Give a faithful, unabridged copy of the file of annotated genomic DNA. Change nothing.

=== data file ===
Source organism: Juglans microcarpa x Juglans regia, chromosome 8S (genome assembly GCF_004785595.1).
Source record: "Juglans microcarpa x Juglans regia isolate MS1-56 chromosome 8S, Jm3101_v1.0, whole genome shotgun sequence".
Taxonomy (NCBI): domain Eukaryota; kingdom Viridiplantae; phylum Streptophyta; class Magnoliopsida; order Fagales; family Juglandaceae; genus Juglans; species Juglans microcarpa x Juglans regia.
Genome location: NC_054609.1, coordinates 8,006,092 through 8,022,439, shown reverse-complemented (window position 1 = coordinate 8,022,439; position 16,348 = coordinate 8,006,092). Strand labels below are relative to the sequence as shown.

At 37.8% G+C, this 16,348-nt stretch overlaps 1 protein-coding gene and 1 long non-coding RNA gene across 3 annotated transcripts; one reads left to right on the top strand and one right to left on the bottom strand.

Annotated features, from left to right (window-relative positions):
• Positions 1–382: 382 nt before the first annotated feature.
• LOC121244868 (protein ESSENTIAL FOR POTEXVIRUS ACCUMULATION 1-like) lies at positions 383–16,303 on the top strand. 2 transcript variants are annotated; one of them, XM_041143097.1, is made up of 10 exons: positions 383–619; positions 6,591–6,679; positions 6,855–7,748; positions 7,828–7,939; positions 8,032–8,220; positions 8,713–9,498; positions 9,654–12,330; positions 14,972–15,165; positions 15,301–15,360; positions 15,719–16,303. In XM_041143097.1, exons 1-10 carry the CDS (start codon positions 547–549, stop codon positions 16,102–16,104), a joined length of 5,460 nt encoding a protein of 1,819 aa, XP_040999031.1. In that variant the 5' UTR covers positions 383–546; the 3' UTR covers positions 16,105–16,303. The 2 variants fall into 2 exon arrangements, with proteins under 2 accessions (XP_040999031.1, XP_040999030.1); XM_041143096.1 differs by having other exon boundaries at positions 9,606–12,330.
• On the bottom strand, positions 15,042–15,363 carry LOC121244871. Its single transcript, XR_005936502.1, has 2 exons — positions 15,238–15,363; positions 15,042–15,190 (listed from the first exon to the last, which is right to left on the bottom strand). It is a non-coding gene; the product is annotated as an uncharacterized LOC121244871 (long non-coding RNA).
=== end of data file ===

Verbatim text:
Source organism: Juglans microcarpa x Juglans regia, chromosome 8S (genome assembly GCF_004785595.1).
Source record: "Juglans microcarpa x Juglans regia isolate MS1-56 chromosome 8S, Jm3101_v1.0, whole genome shotgun sequence".
Taxonomy (NCBI): domain Eukaryota; kingdom Viridiplantae; phylum Streptophyta; class Magnoliopsida; order Fagales; family Juglandaceae; genus Juglans; species Juglans microcarpa x Juglans regia.
Genome location: NC_054609.1, coordinates 8,006,092 through 8,022,439, shown reverse-complemented (window position 1 = coordinate 8,022,439; position 16,348 = coordinate 8,006,092). Strand labels below are relative to the sequence as shown.

At 37.8% G+C, this 16,348-nt stretch overlaps 1 protein-coding gene and 1 long non-coding RNA gene across 3 annotated transcripts; one reads left to right on the top strand and one right to left on the bottom strand.

Annotated features, from left to right (window-relative positions):
• Positions 1–382: 382 nt before the first annotated feature.
• LOC121244868 (protein ESSENTIAL FOR POTEXVIRUS ACCUMULATION 1-like) lies at positions 383–16,303 on the top strand. 2 transcript variants are annotated; one of them, XM_041143097.1, is made up of 10 exons: positions 383–619; positions 6,591–6,679; positions 6,855–7,748; positions 7,828–7,939; positions 8,032–8,220; positions 8,713–9,498; positions 9,654–12,330; positions 14,972–15,165; positions 15,301–15,360; positions 15,719–16,303. In XM_041143097.1, exons 1-10 carry the CDS (start codon positions 547–549, stop codon positions 16,102–16,104), a joined length of 5,460 nt encoding a protein of 1,819 aa, XP_040999031.1. In that variant the 5' UTR covers positions 383–546; the 3' UTR covers positions 16,105–16,303. The 2 variants fall into 2 exon arrangements, with proteins under 2 accessions (XP_040999031.1, XP_040999030.1); XM_041143096.1 differs by having other exon boundaries at positions 9,606–12,330.
• On the bottom strand, positions 15,042–15,363 carry LOC121244871. Its single transcript, XR_005936502.1, has 2 exons — positions 15,238–15,363; positions 15,042–15,190 (listed from the first exon to the last, which is right to left on the bottom strand). It is a non-coding gene; the product is annotated as an uncharacterized LOC121244871 (long non-coding RNA).